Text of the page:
I recently re-read and listened to the audio book by David Allen Getting Things Done - The Art of Stress-Free Productivity. The difference this time - I was ready to put the techniques to use and have discovered a system that works for me. The major aha for me was realizing my "to do" list is not enough. The key step I was missing was taking the time to think about and record the "next action" to take in order to move a project forward to my desired outcome.
The basic premise of the book is to get everything out of your head, off your mind and into a trusted system you know you will use. Older time/resource management systems are inefficient in today's fast-paced, multi-tasking world. Our minds are powerful instruments - constantly reminding us of things to do, unfinished projects, seemingly endless "open loops" of information. Our stress levels are increased when we don't have a method of emptying these thoughts and collecting them in a system that we individually trust and know we will use. The book goes into detail on how to do exactly that.
A review of key principles that I've integrated into my Action Management System:
Two key questions to ask for all projects and to do.
- What is the successful outcome? What has to happen so this can be checked off as completed? If it takes more than one step it's a project.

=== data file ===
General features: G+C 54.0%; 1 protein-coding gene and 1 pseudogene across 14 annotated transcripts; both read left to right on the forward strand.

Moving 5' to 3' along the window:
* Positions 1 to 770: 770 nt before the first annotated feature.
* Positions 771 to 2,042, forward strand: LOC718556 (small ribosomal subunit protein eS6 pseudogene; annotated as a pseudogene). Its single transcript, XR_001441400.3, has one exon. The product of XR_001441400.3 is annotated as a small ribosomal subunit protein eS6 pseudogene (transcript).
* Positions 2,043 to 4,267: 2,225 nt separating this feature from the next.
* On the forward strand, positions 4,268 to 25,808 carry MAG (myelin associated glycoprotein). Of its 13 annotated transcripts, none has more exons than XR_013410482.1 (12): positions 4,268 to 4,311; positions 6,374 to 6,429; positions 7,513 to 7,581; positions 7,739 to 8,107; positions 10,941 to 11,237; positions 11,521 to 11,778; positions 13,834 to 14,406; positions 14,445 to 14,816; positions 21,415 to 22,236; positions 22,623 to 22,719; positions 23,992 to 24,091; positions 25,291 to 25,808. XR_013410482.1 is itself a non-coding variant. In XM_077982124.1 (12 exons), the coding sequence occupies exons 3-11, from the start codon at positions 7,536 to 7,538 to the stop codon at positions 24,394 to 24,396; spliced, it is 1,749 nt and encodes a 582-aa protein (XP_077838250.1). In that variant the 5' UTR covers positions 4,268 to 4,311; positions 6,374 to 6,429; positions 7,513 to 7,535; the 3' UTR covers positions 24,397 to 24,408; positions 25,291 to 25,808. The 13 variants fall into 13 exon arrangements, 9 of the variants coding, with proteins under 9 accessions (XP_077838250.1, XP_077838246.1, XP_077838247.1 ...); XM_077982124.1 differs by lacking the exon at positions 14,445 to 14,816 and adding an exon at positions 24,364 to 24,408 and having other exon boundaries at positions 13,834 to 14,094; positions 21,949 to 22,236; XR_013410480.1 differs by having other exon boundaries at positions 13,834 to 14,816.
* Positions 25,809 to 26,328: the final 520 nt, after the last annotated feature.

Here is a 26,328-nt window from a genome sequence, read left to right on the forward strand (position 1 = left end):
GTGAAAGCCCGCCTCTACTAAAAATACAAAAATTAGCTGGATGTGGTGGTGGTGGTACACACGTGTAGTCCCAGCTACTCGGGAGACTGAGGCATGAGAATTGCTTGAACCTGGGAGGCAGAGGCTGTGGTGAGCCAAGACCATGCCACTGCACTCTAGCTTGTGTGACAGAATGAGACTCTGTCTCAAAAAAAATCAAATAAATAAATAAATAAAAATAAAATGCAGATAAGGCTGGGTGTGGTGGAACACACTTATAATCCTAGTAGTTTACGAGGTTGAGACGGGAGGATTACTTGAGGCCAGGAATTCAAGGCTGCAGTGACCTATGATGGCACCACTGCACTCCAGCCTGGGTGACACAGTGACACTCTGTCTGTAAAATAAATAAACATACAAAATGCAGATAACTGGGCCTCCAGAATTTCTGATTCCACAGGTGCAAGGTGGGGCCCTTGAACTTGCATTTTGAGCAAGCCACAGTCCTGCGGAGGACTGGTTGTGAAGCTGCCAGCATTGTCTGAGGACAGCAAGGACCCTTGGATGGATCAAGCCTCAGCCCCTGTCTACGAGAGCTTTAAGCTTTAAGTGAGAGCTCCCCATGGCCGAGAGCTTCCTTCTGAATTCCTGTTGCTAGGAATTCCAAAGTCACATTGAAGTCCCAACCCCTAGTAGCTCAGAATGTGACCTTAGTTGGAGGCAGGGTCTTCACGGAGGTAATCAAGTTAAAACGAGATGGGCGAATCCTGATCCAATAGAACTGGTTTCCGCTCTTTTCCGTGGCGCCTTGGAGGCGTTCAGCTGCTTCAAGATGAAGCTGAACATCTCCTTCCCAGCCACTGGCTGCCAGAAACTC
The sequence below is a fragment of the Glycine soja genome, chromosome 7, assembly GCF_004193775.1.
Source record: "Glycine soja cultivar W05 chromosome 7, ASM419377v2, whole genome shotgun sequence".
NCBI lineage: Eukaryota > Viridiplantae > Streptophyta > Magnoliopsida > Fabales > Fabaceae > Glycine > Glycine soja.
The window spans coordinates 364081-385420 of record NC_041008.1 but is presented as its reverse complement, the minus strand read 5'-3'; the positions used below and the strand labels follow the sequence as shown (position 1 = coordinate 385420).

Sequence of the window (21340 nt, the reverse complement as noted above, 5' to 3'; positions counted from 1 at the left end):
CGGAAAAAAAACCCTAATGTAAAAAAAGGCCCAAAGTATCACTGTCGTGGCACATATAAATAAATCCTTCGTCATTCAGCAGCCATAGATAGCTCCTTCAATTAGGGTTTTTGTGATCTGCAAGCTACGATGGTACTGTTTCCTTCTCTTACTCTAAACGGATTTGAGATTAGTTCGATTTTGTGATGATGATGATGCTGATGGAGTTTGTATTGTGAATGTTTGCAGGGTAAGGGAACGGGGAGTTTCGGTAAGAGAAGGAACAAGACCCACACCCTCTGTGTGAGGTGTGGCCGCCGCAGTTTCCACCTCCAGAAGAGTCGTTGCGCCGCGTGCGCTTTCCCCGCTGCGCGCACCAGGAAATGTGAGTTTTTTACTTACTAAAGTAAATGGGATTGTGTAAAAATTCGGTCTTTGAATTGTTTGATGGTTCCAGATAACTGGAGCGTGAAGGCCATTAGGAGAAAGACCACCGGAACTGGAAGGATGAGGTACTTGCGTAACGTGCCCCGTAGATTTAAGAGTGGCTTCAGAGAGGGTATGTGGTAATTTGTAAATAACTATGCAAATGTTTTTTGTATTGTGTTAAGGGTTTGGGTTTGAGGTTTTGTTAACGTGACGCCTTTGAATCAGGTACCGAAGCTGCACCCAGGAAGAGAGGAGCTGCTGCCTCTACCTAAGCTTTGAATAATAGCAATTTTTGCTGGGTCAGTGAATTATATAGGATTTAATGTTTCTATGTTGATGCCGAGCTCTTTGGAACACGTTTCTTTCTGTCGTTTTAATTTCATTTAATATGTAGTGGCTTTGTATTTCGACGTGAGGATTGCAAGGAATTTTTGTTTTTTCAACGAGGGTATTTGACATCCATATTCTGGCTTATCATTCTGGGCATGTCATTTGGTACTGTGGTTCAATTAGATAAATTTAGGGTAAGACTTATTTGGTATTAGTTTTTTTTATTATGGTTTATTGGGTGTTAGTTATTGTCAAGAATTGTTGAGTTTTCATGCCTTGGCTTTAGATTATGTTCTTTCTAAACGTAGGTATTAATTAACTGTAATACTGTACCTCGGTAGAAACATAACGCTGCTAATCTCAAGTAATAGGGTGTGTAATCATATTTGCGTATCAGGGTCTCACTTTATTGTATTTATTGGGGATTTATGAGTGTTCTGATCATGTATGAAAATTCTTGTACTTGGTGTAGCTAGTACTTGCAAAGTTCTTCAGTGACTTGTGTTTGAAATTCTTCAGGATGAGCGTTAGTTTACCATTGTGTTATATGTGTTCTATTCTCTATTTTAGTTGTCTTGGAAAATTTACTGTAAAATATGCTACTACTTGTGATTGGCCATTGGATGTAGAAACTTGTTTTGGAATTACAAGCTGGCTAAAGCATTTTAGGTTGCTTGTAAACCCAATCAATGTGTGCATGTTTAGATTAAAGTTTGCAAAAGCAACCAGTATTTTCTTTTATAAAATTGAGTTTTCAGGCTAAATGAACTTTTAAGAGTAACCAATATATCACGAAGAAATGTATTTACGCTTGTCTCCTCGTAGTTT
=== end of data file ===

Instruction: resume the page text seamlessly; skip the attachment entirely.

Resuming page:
- What is the next action? If this was the only thing you had to get done, what is the very next physical thing you would have to do?
5 Phases of the Workflow Process
- Collect - capture everything you need to remember, track or act on in a container or bucket - a physical inbox, to do list, a mobile app, voice recorder, email inbox. You must empty the buckets regularly. Keep the collection buckets to a minimum.
- Process - Deal with one item at a time. Never put anything back into "in".
- If the item requires action:
- Do it (if it takes less than two minutes) OR
- Delegate it, OR
- Defer it
- If the item does not require action:
- File it for reference, OR
- Throw it Away, OR
- Incubate it for possible action later
- If the item requires action:
- Organize and keep track of items awaiting action
- Next actions - every project always has a next action to move it forward
- Projects - every "open loop" that has more than one action needed to accomplish it
- Waiting for - Items you have delegated to someone else
- Someday/maybe - Things you want to do at some point in the future
- Review - as often as needed to keep your head empty
- Loose papers
- Process your notes
- Calendar items
- Projects, Next Action lists, Waiting for lists, Someday/maybe lists
- Empty your head
- Do - in the moment, guided by intuition, supported by the four previous phases, influenced by the reality of current situation
- time available
- energy available
There are abundant resources, blogs and fans of GTD on the Internet. Here are a few I recommend:
- David Allen's Website Be sure to download the free Advanced Workflow diagram
- 43Folders - Getting Started with "Getting Things Done"
- The Ultimate Getting Things Done Index